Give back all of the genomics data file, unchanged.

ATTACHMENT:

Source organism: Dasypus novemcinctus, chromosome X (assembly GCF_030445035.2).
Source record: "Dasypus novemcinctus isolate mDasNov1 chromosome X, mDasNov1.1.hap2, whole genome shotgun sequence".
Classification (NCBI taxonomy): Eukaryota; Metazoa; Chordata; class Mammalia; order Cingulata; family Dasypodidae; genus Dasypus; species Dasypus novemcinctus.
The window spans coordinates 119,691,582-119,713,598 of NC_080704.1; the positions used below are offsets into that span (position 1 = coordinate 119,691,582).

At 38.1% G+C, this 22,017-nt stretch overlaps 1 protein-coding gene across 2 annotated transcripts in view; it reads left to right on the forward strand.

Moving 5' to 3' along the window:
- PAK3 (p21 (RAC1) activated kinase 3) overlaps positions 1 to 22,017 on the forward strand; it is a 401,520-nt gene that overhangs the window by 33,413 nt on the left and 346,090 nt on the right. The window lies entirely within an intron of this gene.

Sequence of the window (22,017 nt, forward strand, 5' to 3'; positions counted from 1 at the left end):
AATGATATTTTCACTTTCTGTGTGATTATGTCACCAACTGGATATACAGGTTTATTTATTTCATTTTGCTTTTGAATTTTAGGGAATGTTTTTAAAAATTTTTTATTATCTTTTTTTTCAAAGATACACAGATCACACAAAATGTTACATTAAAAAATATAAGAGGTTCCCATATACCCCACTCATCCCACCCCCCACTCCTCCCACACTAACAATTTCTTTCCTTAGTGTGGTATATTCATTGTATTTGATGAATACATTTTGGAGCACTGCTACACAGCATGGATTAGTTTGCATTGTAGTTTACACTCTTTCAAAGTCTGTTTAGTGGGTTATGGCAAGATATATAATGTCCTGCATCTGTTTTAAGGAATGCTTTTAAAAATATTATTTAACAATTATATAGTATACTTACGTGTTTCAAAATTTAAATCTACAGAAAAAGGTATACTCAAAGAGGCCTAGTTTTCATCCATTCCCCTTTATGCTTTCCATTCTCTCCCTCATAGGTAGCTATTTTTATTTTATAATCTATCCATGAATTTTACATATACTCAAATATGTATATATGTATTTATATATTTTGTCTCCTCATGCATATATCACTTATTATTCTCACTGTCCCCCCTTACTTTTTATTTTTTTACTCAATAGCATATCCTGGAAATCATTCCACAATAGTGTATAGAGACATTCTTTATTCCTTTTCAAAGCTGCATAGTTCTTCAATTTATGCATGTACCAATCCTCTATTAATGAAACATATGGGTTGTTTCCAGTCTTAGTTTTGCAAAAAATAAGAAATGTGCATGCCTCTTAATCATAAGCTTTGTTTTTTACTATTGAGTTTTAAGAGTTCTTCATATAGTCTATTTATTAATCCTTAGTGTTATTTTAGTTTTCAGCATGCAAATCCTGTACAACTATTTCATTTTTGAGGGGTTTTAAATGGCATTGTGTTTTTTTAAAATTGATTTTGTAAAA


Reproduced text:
Source organism: Dasypus novemcinctus, chromosome X (assembly GCF_030445035.2).
Source record: "Dasypus novemcinctus isolate mDasNov1 chromosome X, mDasNov1.1.hap2, whole genome shotgun sequence".
Classification (NCBI taxonomy): Eukaryota; Metazoa; Chordata; class Mammalia; order Cingulata; family Dasypodidae; genus Dasypus; species Dasypus novemcinctus.
The window spans coordinates 119,691,582-119,713,598 of NC_080704.1; the positions used below are offsets into that span (position 1 = coordinate 119,691,582).

At 38.1% G+C, this 22,017-nt stretch overlaps 1 protein-coding gene across 2 annotated transcripts in view; it reads left to right on the forward strand.

Moving 5' to 3' along the window:
- PAK3 (p21 (RAC1) activated kinase 3) overlaps positions 1 to 22,017 on the forward strand; it is a 401,520-nt gene that overhangs the window by 33,413 nt on the left and 346,090 nt on the right. The window lies entirely within an intron of this gene.

Sequence of the window (22,017 nt, forward strand, 5' to 3'; positions counted from 1 at the left end):
AATGATATTTTCACTTTCTGTGTGATTATGTCACCAACTGGATATACAGGTTTATTTATTTCATTTTGCTTTTGAATTTTAGGGAATGTTTTTAAAAATTTTTTATTATCTTTTTTTTCAAAGATACACAGATCACACAAAATGTTACATTAAAAAATATAAGAGGTTCCCATATACCCCACTCATCCCACCCCCCACTCCTCCCACACTAACAATTTCTTTCCTTAGTGTGGTATATTCATTGTATTTGATGAATACATTTTGGAGCACTGCTACACAGCATGGATTAGTTTGCATTGTAGTTTACACTCTTTCAAAGTCTGTTTAGTGGGTTATGGCAAGATATATAATGTCCTGCATCTGTTTTAAGGAATGCTTTTAAAAATATTATTTAACAATTATATAGTATACTTACGTGTTTCAAAATTTAAATCTACAGAAAAAGGTATACTCAAAGAGGCCTAGTTTTCATCCATTCCCCTTTATGCTTTCCATTCTCTCCCTCATAGGTAGCTATTTTTATTTTATAATCTATCCATGAATTTTACATATACTCAAATATGTATATATGTATTTATATATTTTGTCTCCTCATGCATATATCACTTATTATTCTCACTGTCCCCCCTTACTTTTTATTTTTTTACTCAATAGCATATCCTGGAAATCATTCCACAATAGTGTATAGAGACATTCTTTATTCCTTTTCAAAGCTGCATAGTTCTTCAATTTATGCATGTACCAATCCTCTATTAATGAAACATATGGGTTGTTTCCAGTCTTAGTTTTGCAAAAAATAAGAAATGTGCATGCCTCTTAATCATAAGCTTTGTTTTTTACTATTGAGTTTTAAGAGTTCTTCATATAGTCTATTTATTAATCCTTAGTGTTATTTTAGTTTTCAGCATGCAAATCCTGTACAACTATTTCATTTTTGAGGGGTTTTAAATGGCATTGTGTTTTTTTAAAATTGATTTTGTAAAA